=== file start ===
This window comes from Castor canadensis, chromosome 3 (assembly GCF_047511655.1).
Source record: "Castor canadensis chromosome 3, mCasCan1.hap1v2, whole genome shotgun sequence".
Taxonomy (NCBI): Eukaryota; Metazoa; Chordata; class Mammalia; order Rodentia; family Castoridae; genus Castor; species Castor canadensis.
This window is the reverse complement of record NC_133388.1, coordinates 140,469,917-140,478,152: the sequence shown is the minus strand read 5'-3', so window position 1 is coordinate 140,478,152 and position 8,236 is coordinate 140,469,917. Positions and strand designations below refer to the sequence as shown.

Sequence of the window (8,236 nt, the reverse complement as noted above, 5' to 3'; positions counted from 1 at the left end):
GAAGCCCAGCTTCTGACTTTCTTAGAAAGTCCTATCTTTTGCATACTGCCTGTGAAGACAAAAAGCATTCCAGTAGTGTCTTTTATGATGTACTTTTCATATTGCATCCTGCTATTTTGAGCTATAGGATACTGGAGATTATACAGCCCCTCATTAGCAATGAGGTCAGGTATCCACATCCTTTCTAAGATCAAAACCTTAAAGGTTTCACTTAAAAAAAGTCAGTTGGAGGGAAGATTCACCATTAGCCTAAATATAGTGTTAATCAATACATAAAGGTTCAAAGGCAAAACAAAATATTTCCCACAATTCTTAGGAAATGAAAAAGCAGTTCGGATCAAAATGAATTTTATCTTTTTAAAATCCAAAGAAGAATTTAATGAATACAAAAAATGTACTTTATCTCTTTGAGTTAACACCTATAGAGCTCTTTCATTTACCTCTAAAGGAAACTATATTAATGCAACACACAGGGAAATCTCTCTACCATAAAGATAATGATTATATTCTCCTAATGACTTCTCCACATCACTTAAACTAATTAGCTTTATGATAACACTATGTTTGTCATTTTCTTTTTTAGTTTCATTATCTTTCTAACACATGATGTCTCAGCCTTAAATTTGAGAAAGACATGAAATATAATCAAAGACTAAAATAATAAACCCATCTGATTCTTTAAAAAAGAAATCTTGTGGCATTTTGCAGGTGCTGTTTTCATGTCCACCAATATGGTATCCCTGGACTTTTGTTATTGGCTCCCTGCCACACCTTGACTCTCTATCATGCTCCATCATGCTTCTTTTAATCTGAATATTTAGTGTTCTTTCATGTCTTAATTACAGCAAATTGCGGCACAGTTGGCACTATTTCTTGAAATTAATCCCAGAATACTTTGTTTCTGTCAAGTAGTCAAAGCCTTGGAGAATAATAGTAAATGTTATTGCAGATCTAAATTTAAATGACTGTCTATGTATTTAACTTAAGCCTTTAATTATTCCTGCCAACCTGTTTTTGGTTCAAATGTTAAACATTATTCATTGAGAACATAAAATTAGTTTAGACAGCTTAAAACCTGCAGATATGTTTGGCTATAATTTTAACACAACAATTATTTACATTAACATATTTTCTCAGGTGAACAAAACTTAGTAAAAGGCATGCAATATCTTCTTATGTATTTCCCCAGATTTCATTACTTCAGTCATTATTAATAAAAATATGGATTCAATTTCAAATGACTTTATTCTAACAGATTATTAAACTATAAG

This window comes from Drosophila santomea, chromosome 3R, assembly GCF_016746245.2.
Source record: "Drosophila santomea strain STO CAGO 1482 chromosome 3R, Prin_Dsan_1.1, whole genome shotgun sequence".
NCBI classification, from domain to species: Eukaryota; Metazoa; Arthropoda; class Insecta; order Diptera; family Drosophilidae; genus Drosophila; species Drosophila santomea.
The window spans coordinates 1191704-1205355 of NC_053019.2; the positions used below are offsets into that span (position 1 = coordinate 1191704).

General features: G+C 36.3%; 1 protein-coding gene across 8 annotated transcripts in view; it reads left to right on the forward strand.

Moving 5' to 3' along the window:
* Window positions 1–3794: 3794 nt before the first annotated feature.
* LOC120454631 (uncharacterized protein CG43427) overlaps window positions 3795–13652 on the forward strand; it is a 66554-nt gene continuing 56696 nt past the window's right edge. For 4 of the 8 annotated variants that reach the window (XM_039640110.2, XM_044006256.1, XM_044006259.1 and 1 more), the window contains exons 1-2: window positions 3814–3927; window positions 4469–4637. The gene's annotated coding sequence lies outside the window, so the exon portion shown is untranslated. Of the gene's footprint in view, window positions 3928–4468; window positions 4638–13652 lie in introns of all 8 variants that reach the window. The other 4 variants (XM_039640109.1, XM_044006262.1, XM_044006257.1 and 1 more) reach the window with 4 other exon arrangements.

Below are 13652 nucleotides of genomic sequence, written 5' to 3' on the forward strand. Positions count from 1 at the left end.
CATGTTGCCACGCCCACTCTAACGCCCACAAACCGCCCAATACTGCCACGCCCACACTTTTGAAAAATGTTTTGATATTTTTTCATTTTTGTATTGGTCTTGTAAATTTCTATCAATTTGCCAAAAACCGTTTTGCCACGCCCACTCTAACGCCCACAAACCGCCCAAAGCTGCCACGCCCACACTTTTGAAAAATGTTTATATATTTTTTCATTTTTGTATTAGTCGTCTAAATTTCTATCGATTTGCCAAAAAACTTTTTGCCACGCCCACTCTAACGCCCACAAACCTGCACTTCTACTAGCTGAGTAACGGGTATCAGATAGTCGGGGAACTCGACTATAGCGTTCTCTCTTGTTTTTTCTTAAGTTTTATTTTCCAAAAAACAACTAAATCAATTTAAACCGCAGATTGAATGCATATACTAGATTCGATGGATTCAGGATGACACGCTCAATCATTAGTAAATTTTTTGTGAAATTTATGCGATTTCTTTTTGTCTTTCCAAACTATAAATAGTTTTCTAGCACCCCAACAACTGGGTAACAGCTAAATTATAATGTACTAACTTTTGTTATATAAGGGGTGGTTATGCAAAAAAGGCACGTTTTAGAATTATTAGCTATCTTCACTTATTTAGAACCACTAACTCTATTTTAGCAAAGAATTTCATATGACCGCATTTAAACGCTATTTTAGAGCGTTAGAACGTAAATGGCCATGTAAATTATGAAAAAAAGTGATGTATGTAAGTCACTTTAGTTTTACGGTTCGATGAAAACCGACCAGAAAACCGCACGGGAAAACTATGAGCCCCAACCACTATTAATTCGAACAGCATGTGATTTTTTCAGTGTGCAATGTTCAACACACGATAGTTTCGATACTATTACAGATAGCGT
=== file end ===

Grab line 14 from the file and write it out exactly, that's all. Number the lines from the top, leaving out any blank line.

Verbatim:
* LOC120454631 (uncharacterized protein CG43427) overlaps window positions 3795–13652 on the forward strand; it is a 66554-nt gene continuing 56696 nt past the window's right edge. For 4 of the 8 annotated variants that reach the window (XM_039640110.2, XM_044006256.1, XM_044006259.1 and 1 more), the window contains exons 1-2: window positions 3814–3927; window positions 4469–4637. The gene's annotated coding sequence lies outside the window, so the exon portion shown is untranslated. Of the gene's footprint in view, window positions 3928–4468; window positions 4638–13652 lie in introns of all 8 variants that reach the window. The other 4 variants (XM_039640109.1, XM_044006262.1, XM_044006257.1 and 1 more) reach the window with 4 other exon arrangements.